12:03 / 11.03.2023

What should Uzbekistan’s next parliament look like?

The next parliamentary elections will be held in Uzbekistan next year. The new parliament will operate in 2025-2030. A parliament that the people trust is essential for social stability, regional competitiveness and a positive global reputation.

Human history is accelerating. Processes are intensifying. What does this mean? “Acceleration of history” is actually a scientific term, a phenomenon recognized by scientists. This refers to the increasing number of events of world importance within a given period.

Humanity is entering new stages of globalization. Information technologies, social networks will continue to provide people with an unprecedented exchange of information, a large and free flow of information. As a result, more and more free worldview is formed in people.

On the one hand, this is a huge opportunity for change. At the same time, it sets important tasks for state institutions. In the recent past, Uzbek society has experienced a period of severe authoritarianism. Even today, the situation is controversial. Fear in social thinking is melting away. However, the activity of state institutions is not proportionate to social requests and needs. Authoritarian thinking and work is strong in state institutions.

Why do we need a parliament that society can trust? According to the Constitution of Uzbekistan, the role of two state bodies in management is incomparable. These are presidential and parliamentary institutions. The president is an individual. Parliament is a big team. All over the world, parliaments are at the center of social-political life, and this institution is an important center that strengthens the legitimacy of the state.

How parliament thinks and works is rooted in the political consensus that shaped it. That is, how free the parliamentary elections are, how much political pluralism is ensured – these factors determine the potential of the parliament and trust in it.

According to the law, elections must be announced three months before the end of the parliamentary term. New parties must be registered at least six months before the announcement of the election campaign. This means that if new parties are not formed or registered by February-March 2024, the “one-party” parliament will remain in Uzbekistan until 2030.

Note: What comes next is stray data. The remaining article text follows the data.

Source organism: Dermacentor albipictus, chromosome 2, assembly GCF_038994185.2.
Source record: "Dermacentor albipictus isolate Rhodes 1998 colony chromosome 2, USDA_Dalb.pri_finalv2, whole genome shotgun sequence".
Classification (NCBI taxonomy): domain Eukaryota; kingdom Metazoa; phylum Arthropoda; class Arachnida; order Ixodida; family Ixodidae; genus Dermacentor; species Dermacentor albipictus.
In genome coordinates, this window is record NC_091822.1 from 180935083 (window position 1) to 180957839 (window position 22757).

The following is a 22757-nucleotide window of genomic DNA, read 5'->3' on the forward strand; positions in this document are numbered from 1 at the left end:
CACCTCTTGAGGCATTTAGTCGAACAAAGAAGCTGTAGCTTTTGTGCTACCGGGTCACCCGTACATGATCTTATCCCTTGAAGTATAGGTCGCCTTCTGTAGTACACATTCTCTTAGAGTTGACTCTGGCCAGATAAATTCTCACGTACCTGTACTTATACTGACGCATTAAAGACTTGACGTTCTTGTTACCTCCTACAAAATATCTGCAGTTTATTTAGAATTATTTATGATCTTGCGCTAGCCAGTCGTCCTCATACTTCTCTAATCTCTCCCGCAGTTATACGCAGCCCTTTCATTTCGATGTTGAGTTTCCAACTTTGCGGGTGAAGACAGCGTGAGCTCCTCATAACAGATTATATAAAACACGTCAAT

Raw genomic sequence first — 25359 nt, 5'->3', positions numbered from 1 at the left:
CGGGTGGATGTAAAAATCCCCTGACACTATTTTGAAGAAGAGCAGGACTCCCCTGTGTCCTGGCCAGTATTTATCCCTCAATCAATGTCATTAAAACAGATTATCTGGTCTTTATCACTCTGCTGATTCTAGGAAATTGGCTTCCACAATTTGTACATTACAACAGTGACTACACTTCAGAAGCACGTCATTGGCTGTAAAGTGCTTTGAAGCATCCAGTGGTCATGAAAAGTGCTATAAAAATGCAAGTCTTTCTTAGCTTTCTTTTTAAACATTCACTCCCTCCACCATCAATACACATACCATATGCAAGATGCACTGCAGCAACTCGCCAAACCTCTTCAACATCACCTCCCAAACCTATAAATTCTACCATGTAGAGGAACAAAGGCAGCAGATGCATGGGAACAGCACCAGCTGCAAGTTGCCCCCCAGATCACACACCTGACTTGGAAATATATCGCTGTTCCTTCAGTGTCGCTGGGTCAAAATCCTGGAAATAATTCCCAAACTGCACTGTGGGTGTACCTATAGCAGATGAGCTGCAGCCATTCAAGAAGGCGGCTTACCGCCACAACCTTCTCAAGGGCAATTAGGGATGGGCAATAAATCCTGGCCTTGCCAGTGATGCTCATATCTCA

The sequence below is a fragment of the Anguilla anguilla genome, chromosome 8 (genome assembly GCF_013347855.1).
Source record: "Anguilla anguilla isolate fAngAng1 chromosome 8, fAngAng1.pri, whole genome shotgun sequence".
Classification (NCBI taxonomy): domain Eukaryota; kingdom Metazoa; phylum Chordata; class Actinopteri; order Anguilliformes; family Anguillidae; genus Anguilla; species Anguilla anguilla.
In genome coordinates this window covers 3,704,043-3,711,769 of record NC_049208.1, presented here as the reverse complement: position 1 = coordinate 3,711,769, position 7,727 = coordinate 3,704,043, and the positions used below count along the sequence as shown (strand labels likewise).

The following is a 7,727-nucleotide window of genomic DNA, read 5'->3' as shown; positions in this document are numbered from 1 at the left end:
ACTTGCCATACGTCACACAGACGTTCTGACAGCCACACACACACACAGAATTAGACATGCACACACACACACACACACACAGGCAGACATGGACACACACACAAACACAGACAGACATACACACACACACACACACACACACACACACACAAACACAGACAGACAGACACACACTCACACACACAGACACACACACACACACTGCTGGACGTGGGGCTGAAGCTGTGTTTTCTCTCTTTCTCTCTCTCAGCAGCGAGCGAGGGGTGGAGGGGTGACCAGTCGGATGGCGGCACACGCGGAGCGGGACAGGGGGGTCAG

There are officially five parties in Uzbekistan. However, the society of Uzbekistan and the outside world accept our parliament as de facto “one-party”. It is no secret that trust in the parliament is low. This is a serious political flaw in the globalization era.

I understand that politicians have a view that “a free and pluralistic parliament can be dangerous”. However, the political mindset should be such that the problem should not be covered or denied, but it should be recognized earlier and a solution should be sought.

So, there is exactly one year left to revive parliamentarism in Uzbekistan, to turn it into a real political institution. This is enough time to make an important decision.

Uzbekistan needs new parties. It would be good if the parliamentary elections were also changed. For example, if half of the Legislative Chamber is formed on the basis of majoritarian and half – on the basis of party lists, it would stimulate the revitalization and ideological strengthening of the parties.

The government of Uzbekistan faces a big choice: either to liberalize and revitalize state institutions, including the parliament, or to live with an indescribable society. If the society does not believe in the institutions of the state, it will be difficult to express the people.

We should not be afraid to liberalize the parliament. The presence of free parties and deputies in the parliament, in fact, will only benefit all sectors of the state. A free and trusted parliament is very important for stability in Uzbekistan, regional competition and global reputation. Neighboring Kazakhstan has started more serious administrative and political reforms. Major political changes are expected in Russia by 2030.

In this background, Uzbekistan will have to form a parliament that the people can trust. For this, we need parties, deputies and an electoral system that people trust. No matter how free the parliament is, the interaction and communication of state bodies will not derail the situation. The main thing is a culture of free and mutually respectful communication. This thing can be done by the executive power.

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